This summer, I found myself participating in four separate book clubs! That's a lot for anyone, yet each one offered something very meaningful and valuable.
My daughter and a friend started a smaller, more intimate club in which each reader picks a book that the others will then read. We write our thoughts and notes in a colored pen of our choosing, and others can do the same in their color.
I just finished my chosen book, "The Royal Way of the Cross," by Francois Fenelon. At first, I wasn't sure whether it was a good idea to have the only non-fiction offering, and a theological one at that, but once I started this amazing little book, I felt there was something in it for everyone.
Especially me. I've written across the years about suffering and a right attitude and approach toward suffering. Further up and further in as always (credit given to C.S. Lewis's The Last Battle for this phrase that is often in my head)!
This book particularly emphasizes how we respond to trials. I don't know how most people are feeling right now in their lives. To me, in the U.S., it feels like a kind of lull in-between happenings. Like, things are pending on the economic, political, climate, and social front and it's difficult to predict where things will go, but most of us are just trying to live our lives in this liminal space, sometimes succeeding OK, and sometimes not. Maybe that's an accurate take, maybe not.
One way or another, many of us find ourselves in difficulty. As I've written before, we perceive that kind of trial and suffering as an aberration, as a deviation from regular life, and we view it very negatively. I still totally do.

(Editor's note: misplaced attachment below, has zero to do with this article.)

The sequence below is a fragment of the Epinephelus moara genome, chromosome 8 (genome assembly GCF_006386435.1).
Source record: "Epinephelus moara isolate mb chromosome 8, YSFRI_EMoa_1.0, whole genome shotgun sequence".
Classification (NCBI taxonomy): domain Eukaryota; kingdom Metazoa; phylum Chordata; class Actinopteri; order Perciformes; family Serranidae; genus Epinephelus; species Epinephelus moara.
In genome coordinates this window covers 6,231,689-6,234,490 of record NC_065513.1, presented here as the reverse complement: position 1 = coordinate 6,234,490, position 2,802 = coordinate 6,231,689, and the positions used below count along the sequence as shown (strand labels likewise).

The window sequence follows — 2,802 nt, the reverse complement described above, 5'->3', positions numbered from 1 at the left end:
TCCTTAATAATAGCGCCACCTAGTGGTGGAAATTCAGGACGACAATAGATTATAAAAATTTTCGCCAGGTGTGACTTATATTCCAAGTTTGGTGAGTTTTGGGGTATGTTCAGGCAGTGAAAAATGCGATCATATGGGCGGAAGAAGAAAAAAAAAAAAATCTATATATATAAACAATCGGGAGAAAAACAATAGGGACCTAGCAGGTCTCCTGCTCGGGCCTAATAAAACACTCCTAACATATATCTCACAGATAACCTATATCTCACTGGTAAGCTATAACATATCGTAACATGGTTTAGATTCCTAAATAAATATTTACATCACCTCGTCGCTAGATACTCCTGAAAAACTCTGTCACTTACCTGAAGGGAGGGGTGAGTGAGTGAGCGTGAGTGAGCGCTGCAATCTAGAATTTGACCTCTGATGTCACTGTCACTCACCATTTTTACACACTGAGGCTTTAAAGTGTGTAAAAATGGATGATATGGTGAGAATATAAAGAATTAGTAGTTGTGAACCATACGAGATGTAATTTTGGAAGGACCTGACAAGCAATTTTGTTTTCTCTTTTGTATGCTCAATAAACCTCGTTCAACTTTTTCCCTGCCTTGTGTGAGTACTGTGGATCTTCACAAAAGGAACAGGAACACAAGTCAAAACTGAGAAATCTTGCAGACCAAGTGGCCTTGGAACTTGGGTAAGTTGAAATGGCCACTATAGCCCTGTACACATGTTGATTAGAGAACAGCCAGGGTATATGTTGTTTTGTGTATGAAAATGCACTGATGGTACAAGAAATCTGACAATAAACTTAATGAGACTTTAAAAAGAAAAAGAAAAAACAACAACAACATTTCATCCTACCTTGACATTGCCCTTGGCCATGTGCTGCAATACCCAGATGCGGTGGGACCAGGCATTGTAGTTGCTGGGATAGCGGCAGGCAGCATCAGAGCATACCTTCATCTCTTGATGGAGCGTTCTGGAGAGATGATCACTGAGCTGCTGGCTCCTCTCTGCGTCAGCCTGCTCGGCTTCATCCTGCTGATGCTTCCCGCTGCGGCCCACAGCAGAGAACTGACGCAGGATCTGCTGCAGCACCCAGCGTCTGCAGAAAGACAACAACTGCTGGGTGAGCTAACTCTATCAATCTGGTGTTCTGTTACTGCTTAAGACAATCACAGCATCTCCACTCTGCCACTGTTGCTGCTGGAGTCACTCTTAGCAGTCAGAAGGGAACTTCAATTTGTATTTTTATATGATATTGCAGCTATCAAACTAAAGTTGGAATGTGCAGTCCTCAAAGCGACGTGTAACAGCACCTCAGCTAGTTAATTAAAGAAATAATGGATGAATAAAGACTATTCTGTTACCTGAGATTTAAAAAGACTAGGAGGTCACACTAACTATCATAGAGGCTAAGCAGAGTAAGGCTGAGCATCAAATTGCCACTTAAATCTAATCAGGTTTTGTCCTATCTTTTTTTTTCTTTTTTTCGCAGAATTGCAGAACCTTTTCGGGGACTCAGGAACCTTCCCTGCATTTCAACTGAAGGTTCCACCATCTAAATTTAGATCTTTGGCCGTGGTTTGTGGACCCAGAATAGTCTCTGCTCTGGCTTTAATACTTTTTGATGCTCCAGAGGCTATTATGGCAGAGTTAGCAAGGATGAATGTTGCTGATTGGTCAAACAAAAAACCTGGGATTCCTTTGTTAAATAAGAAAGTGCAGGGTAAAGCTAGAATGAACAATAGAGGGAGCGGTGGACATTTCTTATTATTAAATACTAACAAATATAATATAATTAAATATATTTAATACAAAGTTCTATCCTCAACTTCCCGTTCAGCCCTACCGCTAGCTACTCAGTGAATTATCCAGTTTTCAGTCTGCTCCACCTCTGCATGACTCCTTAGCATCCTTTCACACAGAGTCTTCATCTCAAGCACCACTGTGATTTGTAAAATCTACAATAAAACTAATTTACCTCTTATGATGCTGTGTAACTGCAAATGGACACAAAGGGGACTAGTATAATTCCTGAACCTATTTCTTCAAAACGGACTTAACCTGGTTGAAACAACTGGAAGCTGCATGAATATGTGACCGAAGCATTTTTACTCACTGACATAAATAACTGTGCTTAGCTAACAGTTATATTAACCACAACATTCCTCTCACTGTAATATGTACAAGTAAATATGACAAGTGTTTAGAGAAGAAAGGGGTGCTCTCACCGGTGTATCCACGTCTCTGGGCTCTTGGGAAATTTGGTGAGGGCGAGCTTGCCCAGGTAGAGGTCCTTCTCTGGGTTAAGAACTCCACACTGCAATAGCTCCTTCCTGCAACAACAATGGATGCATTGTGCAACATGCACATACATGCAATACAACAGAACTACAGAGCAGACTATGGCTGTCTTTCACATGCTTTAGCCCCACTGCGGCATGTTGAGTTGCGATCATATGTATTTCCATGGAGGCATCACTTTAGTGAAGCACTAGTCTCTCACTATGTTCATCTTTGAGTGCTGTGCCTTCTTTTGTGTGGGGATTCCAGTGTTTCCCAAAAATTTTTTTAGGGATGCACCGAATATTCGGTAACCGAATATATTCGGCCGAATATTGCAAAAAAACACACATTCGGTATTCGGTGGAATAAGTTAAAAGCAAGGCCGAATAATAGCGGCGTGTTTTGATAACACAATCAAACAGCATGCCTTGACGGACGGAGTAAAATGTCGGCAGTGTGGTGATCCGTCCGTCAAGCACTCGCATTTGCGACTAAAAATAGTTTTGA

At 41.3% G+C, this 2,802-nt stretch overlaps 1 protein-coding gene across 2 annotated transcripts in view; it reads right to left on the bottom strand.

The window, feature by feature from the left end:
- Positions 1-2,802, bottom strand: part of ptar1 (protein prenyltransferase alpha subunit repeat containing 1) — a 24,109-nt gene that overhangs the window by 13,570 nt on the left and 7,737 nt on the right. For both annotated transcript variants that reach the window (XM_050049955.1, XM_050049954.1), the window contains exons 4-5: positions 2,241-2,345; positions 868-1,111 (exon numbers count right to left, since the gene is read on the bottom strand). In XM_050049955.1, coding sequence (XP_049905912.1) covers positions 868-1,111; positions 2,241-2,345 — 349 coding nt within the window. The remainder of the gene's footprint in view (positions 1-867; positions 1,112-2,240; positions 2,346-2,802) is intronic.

Yet, Fenelon says, for God's children, "He must needs tear from us that which we love wrongly, unreasonably, or excessively, that which hinders his love."
In His great love, He allows these trials to come. Sometimes I can see the good in them. For some reason, I've had the Garth Brooks song, Unanswered Prayers, in my head throughout the summer. Apparently, my husband has as well! The clincher lyric is, " 'Cause some of God's greatest gifts are unanswered prayers." I'm thankful for a couple that He hasn't answered these past few years. I clearly didn't know what was best for me.
Fenelon says, "The things for which we weep would have caused us eternal woe." We don't have the cosmic perspective on what in our lives would offer great harm to our souls, but He does. "He does but deprive us of the things we prize in order to teach us to love them purely, truly, and highly; in order that we may enjoy them forever in His presence; in order to do a hundred-fold better for us than we can even desire for ourselves."
I know, I know, but it doesn't feel like this when one is in the midst of this kind of deprivation.
I was so thankful to have some understanding of a theology of suffering, that I could rely on Scriptural and theological truths to help navigate my daughter's cancer diagnosis. In that case, intellectual knowledge was super helpful for helping to shepherd us through experiential difficulty.